The Arizona Department of Education may have an accountability problem of its own after Monday's decision to delay AIMS as a graduation requirement until 2006.
High school seniors walked onto campus in August with the expectation that they would have to pass the reading and writing portions of Arizona's Instrument to Measure Standards this spring. Sophomores believed they would also be required to pass a newly revised math component in 2004.
On Monday, Arizona Superintendent Jaime A. Molera convinced the board of education to postpone the requirement, saying, "My first priority as superintendent when I was sworn in three and a half months ago was to bring people together, to once and for all resolve AIMS… I propose a system that is fair to students, fair to schools and fair to the public that demands accountability."
Even high school administrators aren't sure what to think.
"There are some real credibility problems with the political process," explained Mingus Union Principal Hal Alford after learning of the state's newest decision.
Students are even more confused with the state's fluctuating requirements.
"They keep on changing it," said Mingus junior Aaron Whittaker as he put the finishing touches on his math assignment Tuesday morning. "It's frustrating."
Last year, Mingus revamped its math curriculum to better prepare students for AIMS.
But according to Alford, Arizona's most recent tinkering with math standards after a majority of students failed in 2000 has created a new disparity between course work and test requirements.
"So we now have a math curriculum, which isn't as effective as it was before the reworked math standards," he said. "They've continuously tinkered with standards, and that's not fair to kids."
Alford, along with Superintendent John Tavasci of the neighboring Cottonwood-Oak Creek School District are supportive of Molera's efforts to delay the AIMS requirement for graduation.
"We lay the foundation for whether students get out of high school," said Tavasci, who oversees five elementary campuses. "AIMS has a lot of refining work left to be done."
Tavasci says the test never received enough scrutiny to determine its statistical reliability and validity. And although the state's new Student Accountability Information System (SAIS) will provide daily updates on every district's success at meeting Arizona standards, Tavasci is still skeptical of Arizona's ability to establish a system not bogged down by logistics.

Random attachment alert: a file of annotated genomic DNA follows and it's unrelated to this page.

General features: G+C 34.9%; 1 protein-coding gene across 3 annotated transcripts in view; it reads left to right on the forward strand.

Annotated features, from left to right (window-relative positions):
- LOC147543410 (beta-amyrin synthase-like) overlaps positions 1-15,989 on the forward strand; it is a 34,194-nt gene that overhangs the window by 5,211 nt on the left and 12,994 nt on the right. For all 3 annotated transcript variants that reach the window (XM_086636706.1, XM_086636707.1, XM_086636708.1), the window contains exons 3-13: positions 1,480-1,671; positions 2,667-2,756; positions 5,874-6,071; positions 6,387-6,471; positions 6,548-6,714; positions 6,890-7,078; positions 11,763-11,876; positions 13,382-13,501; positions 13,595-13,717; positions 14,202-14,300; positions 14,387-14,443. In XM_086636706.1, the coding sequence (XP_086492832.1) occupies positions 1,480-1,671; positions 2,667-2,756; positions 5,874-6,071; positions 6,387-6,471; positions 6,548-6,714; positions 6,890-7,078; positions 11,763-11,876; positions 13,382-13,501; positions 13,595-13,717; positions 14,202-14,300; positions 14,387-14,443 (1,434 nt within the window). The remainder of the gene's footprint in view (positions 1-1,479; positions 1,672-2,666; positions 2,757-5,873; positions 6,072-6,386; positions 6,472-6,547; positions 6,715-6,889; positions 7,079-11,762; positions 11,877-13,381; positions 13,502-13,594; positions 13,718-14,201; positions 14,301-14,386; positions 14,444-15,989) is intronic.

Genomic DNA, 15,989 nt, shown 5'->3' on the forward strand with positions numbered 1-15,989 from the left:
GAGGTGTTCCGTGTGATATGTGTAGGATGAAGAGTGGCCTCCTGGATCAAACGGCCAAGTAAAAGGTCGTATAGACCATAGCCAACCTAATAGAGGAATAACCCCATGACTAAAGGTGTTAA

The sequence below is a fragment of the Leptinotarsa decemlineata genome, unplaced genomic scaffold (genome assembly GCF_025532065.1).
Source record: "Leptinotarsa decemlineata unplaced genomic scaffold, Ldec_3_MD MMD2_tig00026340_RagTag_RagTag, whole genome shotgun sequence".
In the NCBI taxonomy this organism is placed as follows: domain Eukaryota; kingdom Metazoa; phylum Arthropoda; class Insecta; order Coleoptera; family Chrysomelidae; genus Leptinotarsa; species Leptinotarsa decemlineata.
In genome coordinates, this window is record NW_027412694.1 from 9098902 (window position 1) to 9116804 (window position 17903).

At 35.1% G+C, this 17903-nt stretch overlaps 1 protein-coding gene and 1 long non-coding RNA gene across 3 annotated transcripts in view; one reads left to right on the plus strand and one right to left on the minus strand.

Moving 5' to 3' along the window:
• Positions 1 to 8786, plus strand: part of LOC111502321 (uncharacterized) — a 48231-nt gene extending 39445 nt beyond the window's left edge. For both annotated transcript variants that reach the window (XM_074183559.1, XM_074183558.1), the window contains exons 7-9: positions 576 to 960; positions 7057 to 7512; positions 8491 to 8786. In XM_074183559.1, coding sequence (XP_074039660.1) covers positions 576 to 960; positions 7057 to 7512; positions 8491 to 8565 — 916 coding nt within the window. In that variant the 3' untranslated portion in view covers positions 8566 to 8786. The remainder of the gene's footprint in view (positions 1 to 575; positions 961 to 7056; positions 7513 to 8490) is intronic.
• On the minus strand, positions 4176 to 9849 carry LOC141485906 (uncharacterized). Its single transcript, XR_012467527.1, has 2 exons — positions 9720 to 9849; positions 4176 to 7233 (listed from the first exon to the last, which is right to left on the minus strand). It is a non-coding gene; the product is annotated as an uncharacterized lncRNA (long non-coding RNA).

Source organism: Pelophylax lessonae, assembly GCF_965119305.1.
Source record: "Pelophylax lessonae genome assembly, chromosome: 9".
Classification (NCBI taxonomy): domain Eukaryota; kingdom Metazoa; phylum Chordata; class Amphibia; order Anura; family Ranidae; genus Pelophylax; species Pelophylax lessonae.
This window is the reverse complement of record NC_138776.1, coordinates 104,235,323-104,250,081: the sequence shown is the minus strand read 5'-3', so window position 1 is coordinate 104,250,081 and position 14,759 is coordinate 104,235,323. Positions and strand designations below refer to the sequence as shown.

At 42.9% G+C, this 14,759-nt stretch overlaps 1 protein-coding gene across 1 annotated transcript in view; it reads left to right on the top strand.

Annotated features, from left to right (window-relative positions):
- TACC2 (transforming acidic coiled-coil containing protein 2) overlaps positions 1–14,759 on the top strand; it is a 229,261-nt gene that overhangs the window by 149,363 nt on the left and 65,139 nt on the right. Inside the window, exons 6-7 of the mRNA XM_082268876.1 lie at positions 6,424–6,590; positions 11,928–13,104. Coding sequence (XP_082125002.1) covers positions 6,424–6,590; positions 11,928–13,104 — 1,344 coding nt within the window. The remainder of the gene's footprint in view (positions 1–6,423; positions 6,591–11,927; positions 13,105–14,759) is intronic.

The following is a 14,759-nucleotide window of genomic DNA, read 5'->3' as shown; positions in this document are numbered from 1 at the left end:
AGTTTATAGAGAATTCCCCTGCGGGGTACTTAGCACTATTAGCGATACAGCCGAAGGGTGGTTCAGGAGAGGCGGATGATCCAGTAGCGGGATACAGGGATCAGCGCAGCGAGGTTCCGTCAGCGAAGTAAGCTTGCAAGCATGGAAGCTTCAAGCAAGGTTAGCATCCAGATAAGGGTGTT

"This is history repeating itself," he says. "The state has mandated four systems of evaluation. This is an age-old curriculum problem that gets a name change with each new superintendent."
Although supportive of uniform requirements, both Tavasci and Alford are increasingly frustrated with the state's malleable curriculum measurements.
"Until we really get the standards down, why do we have this mission to keep students from graduating?" asks Alford.
Last week, Molera suggested a plan that could allow individual districts an alternative to AIMS as a graduation requirement.
"I think for some students that's a necessity," says Hiram Buckley, a guidance counselor at Camp Verde High School. "Some students that have difficulty with the test were concerned about AIMS. Others that did well will be disappointed because they're proud of their accomplishment."
Student Advisor Shelley Kitchen believes the shifting AIMS requirements can cause students to loose faith in educators. "The deadline keeps changing and students are beginning to think it's a joke. Some wonder if they're ever going to be held to a standard," she says.
"There's a loss of credibility over this. Where's the good faith?"
Principals of Arizona State Superintendent Jaime Molera's AIMS policy:
Accountability is essential to school improvement; and student mastery of knowledge and skills is the goal of public education; every grade level is critical to student success.
As a voting member of the State Board of Education, Molera also proposes that Arizona students meet the standards by:
Passing an AIMS test, as defined by the State Board of Education; or passing an AIMS equivalent demonstration of proficiency, or AIMS ED, as approved by the State Board of Education.
Requiring local schools to certify that their curricula are aligned to state standards at every grade level.
Ensuring students are developing these skills they need starting at the earliest grades.
Proposing legislation to make necessary improvements of Proposition 301 and its school accountability provisions.
Prior to the Arizona State Board of Education's Aug. 27 decision, 2002, high school graduates would have been required to pass the reading and writing portion of AIMS, while 2004 graduating seniors would also be required to pass the math component of the standardized test.